Obviously I’m a fan of the pairing so I’m rooting for them in the long run, but I think it’s realistic for Eun-seol to dissuade Ji-heon of his interests because like she’s said, she has to worry about him like a mother would a child. And that doesn’t make a good relationship. Yeah I think his dogged persistence is cute in a way, but it’s also tinged with romanticism and a relationship like this in real life is probably annoying to watch. I can understand Eun-seol’s hesitation in returning his affections.

As for the rest of the drama, I’m liking the zippy pace and the quick dialogue. One thing that this drama is really good at doing is keeping the ball rolling so that audiences don’t have to dwell on a plot point that they know will take forever and thus guess the outcome of. For example, the plot point of the parents getting involved with their children’s love lives: that usually takes forever to get through, and is thrown in to either prolong a story or to progress it when nothing else can serve as an obstacle. We know that it’s going to cause conflict, the son will try to step in, nobody will be successful, lots of tears will be shed, and nothing is ever really accomplished because we know that the couple will get together regardless. Protect the Boss jumps right over that because you’ve got a lead who will speak up against it, thwart all those unnecessary threats, and then we move along to the next plot point, which is good. It keeps the drama fresh.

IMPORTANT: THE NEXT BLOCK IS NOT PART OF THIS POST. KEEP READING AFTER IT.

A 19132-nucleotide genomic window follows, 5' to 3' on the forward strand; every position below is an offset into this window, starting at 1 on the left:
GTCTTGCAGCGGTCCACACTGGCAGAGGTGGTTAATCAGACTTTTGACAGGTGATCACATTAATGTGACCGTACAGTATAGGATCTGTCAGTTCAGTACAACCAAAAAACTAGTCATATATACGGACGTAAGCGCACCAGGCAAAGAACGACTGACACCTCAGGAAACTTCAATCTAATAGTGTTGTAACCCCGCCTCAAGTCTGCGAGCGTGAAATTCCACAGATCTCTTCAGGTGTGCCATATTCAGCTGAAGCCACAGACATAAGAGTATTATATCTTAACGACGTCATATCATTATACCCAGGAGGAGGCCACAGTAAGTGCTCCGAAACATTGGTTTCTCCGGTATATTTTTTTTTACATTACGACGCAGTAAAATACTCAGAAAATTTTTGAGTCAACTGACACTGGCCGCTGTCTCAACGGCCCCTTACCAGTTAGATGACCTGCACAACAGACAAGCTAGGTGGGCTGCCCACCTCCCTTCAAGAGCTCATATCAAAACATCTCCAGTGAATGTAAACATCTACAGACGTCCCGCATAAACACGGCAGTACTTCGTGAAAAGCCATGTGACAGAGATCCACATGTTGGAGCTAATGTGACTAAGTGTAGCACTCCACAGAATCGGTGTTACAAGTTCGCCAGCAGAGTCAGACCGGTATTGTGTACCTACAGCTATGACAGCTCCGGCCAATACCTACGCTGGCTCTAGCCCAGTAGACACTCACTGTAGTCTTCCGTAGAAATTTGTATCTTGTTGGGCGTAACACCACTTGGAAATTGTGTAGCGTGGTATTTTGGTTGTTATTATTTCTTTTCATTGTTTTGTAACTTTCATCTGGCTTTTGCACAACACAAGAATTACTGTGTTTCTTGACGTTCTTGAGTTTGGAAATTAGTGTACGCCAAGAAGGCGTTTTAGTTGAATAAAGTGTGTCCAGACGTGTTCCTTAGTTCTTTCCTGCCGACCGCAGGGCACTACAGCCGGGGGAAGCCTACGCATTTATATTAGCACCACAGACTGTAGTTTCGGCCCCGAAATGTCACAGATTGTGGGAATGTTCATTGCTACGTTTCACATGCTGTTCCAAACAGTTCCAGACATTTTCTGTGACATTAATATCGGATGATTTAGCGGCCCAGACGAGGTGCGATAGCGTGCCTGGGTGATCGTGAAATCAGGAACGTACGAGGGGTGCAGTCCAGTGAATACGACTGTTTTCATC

Another thing that I’m enjoying so much is the rapport between all the leads:

Ji-heon’s interactions with Eun-seol
Ji-heon’s interactions with Mu-won
Mu-won’s interactions with Eun-seol
Mu-won’s interactions with Na-yoon
Eun-seol’s interactions with Na-yoon
Eun-seol’s interactions with Ji-heon’s dad

Yes there are antagonists in the story in the generic sense, but I like that the four main leads have relatively little antagonism towards each other, because it’s sort of nice to see all the leads be friends with each other. I think it’s SO freaking cute that Na-yoon is basically dying for friends and will befriend Eun-seol and go out to have drinks and talks with her, even if they playfully hate each other. There’s no cattiness, which writers so often feel the need to introduce between two females who strive for the same thing, and that’s nice. I will go as far as to say that I hope by the end of this drama, Na-yoon will be BFFs with Eun-seol and Myung-ran because she is freaking hilarious. Like, hilariously meek and much too good-natured and straightforward for a second lead. It’s soooo nice a change.